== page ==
If you’ve ever studied Japanese, you’ll know that the written Japanese language is basically made up of three types of characters: hiragana, the original Japanese phonetic alphabet, katakana, a variation of the same alphabet mainly used to write out foreign names and words (including foreign words that have been imported into the Japanese language) and Chinese characters referred to as kanji.
Now, calligraphy turns these letters into works of art on pieces of paper, but how would you like to be able to wear some Japanese characters as stylish jewelry? Well, that’s exactly what you can do with these beautifully formed earrings crafted by designer and calligrapher Saori Kunihro.
What’s truly fascinating about these earrings is that while they certainly offer an exotic and visually interesting form of accessorizing for people unfamiliar with Japanese, at the same time they make even those of us who use the Japanese alphabet every day take a closer look at the letters and rediscover the shapes and curves they contain!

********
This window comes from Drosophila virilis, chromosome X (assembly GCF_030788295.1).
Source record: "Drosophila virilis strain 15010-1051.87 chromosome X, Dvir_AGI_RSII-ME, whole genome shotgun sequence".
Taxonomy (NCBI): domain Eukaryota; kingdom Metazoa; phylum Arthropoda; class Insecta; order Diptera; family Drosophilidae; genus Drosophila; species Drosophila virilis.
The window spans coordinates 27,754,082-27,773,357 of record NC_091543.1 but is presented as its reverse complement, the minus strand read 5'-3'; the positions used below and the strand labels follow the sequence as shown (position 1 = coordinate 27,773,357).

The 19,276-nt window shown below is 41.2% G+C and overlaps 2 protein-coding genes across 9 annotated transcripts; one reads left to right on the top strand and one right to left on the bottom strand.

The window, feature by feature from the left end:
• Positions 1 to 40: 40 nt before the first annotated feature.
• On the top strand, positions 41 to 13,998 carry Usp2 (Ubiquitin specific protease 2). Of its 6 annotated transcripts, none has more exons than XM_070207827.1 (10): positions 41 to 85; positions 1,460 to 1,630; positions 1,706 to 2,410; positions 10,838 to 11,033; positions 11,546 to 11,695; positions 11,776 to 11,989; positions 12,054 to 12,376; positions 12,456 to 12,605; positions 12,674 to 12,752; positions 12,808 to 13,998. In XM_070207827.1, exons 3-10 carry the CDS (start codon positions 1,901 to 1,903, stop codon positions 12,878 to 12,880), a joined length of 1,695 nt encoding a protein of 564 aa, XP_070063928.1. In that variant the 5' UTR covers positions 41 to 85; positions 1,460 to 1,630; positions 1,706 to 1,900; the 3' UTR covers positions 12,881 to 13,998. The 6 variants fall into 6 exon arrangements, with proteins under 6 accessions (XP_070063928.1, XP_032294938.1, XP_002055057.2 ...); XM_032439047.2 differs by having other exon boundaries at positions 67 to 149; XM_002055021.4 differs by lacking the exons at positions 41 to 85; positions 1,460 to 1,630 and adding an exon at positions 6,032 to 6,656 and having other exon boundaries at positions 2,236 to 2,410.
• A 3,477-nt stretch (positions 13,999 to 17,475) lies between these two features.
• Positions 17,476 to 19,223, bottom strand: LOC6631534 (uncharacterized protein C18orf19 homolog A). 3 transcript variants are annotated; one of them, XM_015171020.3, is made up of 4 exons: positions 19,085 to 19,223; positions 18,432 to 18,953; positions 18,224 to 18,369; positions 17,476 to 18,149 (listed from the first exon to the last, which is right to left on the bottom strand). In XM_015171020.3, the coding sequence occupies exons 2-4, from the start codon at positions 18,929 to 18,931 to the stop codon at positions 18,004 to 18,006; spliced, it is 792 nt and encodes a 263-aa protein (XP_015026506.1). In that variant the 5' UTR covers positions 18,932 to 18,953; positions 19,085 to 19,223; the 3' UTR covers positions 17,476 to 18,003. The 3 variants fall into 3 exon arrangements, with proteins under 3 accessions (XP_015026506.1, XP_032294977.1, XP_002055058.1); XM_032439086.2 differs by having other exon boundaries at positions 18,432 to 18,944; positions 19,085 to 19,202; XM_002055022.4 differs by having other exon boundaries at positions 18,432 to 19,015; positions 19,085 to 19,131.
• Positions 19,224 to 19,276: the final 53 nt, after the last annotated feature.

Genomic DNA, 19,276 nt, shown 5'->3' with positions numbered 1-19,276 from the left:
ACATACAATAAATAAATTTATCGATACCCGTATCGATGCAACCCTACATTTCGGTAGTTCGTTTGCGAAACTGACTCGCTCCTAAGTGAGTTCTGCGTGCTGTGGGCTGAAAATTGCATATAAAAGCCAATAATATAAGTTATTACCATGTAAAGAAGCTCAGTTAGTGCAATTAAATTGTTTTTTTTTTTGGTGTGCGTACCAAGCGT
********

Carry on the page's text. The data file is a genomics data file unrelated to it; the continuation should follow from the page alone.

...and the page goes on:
The earrings by Kunihiro are currently being made available through Japanese crowd-funding site Makuake, aptly named since makuake literally means “lifting the stage curtains” and is used to refer to the beginning of something new. The earrings are all based on hiragana characters, and we guess they can be considered, in a way, a form of wearable calligraphy.
The flowing hiragana letters in the earrings form words like “thank you (arigato)”, “beautiful (utsukushii)” and “bond (kizuna“, and it’s impressive to see such simple words turned into gently curving, even slightly sensual forms.
There are also earrings representing names of locations, such as Shibuya and Tokyo, which should be particularly fun as souvenirs and gifts for overseas visitors.
▼The “beautiful (utsukushii うつくしい)” earrings
▼ The “bond (kizuna きずな)” earrings:
▼ The “Tokyo (とうきょう)” earrings:
▼ And these are the “Shibuya (しぶや)” earrings:
So, what do you think about hiragana turned into pieces of jewelry? It certainly is interesting and refreshing to look at the symbols not as letters but simply as shapes and forms. It makes us see hiragana in a different light, and we thought the letters looked elegant yet sexy. But then, that’s due to the talents of Kunihiro who came up with and executed the ideas for such unique designs. At the moment, the Makuake site seems to be only in Japanese and for collecting support only from within Japan, but if you’re interested, you can support Kunihiro’s project to receive a hiragana earring of your own starting from 10,000 yen (US$83).
Even if flowing gold earrings aren’t your thing, we think Kunihiro’s designs are a delight to see and worth checking out!
Source and photos: Makuake
Original article by: Anji Tabata (c)Pouch
[ Read in Japanese ]